Beyond the Lectionary Text: Mark 4:1-20
by Lora Copley
Why does the same message produce different returns?
Consider the chapter before our text. Mark 3 is chock-full with Jesus-resisters. Pharisees tag-team with Herodians. Evil spirits blab the Messianic secret. Jerusalem’s doctrinal deputies censure Jesus as Satanic. Judas is introduced as the betrayer. Even Jesus’ own family–including Mary meek and mild– are out to strait-jacket Jesus and put a stop to the madness.
All these folks heard Jesus “preach the word (logon)” (Mark 2:2) Why is it only some, like the twelve just chosen, believe? These others dismiss. Is there something defective with the message? Is there something wrong with the messenger? What’s going on?
These questions of “revelation and response” are in the textual air, as we join Jesus surveying a great crowd on the beach. He knows the crowd presses into him for different reasons and hears him with varied ears. So he sorts them out and lays them bare by–of all things–stories.
Jesus calls the crowd to “Listen!”, and then tells of a farmer who sows seed, and the seed lands on four types of ground. The seed penetrates each ground differently: no penetration, shallow penetration, competing penetration (ie. the seed penetrates to the same depth as competing seeds). And exclusive penetration. It is only the last seed that bears an unimaginable harvest, miraculous “fruit” (karpon).
Jesus wraps up his parable by, once again, calling people to “hear it.”
Some folks gather around Jesus, wanting to know more. What proceeds some commentators call “The Great Aside.” In a sense, Mark says parables act as a winnowing fork of judgment. In their concealing nature, they reveal and seal hearts: those unresponsive to Jesus and those “given” the great secret– Jesus Himself. In this way, parables embody the great paradoxes of judgment and grace, of hardening and hearing, of God’s choice and our responsibility. (cf. Isaiah 50:4-5.)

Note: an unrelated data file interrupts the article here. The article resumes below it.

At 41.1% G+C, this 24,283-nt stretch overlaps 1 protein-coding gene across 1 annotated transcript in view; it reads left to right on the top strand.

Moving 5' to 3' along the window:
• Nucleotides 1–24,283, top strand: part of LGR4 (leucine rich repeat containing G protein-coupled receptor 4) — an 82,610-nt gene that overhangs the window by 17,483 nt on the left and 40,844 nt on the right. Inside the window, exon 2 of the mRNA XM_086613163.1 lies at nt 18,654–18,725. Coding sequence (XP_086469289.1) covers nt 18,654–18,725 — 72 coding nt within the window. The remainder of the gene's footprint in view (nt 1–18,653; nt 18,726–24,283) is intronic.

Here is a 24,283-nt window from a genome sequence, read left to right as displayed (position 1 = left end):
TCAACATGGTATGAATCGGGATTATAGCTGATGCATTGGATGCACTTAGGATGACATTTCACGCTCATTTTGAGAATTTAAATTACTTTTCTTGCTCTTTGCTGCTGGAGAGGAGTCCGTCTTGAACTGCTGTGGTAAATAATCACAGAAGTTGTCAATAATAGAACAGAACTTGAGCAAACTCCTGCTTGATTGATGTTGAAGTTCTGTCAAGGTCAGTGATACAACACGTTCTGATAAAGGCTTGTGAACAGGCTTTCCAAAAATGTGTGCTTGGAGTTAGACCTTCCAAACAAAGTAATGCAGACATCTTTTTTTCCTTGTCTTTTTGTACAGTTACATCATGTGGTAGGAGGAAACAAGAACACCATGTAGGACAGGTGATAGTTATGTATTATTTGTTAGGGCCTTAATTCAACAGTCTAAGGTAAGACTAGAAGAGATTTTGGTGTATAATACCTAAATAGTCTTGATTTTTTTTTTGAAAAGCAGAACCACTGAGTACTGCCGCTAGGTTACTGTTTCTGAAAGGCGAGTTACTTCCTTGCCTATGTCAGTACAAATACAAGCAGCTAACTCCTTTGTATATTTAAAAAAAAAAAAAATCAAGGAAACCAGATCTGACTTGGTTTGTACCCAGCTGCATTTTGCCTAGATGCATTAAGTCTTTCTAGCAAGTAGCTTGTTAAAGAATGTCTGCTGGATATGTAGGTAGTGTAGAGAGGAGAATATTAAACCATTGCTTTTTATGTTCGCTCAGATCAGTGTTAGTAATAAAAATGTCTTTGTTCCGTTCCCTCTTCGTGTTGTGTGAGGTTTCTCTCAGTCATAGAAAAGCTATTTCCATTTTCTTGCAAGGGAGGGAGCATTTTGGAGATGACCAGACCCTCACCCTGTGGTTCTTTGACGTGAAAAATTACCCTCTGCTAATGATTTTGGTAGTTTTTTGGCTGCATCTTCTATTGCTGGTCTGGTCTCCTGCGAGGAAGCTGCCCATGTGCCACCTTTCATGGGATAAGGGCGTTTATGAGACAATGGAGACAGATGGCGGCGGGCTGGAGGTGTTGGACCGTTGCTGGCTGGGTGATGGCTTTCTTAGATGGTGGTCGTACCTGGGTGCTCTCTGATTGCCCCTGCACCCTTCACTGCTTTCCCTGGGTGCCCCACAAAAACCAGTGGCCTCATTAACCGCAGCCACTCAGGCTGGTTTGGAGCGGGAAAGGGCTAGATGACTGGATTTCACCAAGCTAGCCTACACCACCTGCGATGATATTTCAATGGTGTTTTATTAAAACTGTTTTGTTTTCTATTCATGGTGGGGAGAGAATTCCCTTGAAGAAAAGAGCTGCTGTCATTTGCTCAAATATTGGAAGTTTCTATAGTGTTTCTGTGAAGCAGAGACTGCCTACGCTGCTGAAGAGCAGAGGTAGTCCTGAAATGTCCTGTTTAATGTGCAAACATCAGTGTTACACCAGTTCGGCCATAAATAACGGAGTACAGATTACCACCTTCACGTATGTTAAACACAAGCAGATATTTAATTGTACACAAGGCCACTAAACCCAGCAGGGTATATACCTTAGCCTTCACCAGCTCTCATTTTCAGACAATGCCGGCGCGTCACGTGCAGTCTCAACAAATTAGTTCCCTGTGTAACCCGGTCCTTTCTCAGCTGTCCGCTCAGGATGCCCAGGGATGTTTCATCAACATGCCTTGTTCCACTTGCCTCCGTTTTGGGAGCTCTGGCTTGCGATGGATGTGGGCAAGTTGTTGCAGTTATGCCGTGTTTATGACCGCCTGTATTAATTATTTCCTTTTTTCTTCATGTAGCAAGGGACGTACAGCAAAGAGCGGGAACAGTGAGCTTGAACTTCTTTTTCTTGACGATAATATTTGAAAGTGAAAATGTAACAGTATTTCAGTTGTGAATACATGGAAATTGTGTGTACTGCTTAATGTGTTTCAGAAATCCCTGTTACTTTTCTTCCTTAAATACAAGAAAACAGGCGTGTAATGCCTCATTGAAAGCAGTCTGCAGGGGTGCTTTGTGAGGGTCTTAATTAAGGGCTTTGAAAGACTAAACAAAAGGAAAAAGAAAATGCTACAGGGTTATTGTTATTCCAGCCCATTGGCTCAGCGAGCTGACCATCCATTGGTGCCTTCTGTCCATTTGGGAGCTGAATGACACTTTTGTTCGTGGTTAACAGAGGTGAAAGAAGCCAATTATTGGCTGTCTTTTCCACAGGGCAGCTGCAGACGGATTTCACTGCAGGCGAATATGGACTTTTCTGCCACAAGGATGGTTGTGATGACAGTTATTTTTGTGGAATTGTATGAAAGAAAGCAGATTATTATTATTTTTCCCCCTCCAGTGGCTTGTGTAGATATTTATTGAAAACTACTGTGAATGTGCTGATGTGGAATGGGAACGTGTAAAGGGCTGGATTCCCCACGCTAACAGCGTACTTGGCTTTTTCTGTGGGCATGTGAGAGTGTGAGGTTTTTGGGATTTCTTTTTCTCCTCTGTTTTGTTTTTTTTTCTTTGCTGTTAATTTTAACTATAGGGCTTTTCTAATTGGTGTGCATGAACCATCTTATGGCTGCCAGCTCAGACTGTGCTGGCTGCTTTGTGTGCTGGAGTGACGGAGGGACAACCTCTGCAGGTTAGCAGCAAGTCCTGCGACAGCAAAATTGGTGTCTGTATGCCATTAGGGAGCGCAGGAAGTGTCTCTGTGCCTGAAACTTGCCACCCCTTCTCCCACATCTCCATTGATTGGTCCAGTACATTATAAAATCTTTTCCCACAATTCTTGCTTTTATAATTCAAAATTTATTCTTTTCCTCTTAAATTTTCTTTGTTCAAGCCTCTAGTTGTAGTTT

This “Great Aside” cannot be easily laid aside. It’s braided into the parable and illuminates it. The difference between “those” and “you” is Jesus. “Those” may see Him and hear Him, but He and His word do not exclusively penetrate. “You” (by grace alone) are hearing, perceiving, engaging, receiving deeply what has been given, and then, bearing fruit.
It’s the connection to the “Great Aside” that, for everything else the parable is, makes it also a chilling warning. In the past, I’ve distanced myself from its message by thinking of this as primarily an evangelism text, ie. how folks respond to first contact with Jesus and His word. But it clearly exposes everyone (like me) in regular contact with Jesus as well. The parable is just as much (if not more!) a pew-diagnostic and why we who hear His word aren’t bearing His fruit.
Here’s how it shakes out (with an attempt at connection to Mark 3 and our church field): Some folks hear Jesus but their hearts are hard-packed. The seed never penetrates at all. Mark 3’s obvious example are the Pharisees, scribes and Herodians who hear Jesus because “they were looking for a reason to accuse Him.” They heard in order to solidify their own position, not open to Jesus at all.
Sure, these fellows fit the description, but wide is this path. Everyone in our pews that come “just to hear good preaching” while the message itself never penetrates past the Postlude, also are hard packed into this soil. Consumers of pulpit-craft can study the seed, analyze the seed, take notes about the seed, sing about the seed, even admire the seed, but unless the seed gets sown into one’s life, nothing will come of it. The birds fly off with our opportunity for change. Sunday after Sunday. Ouch.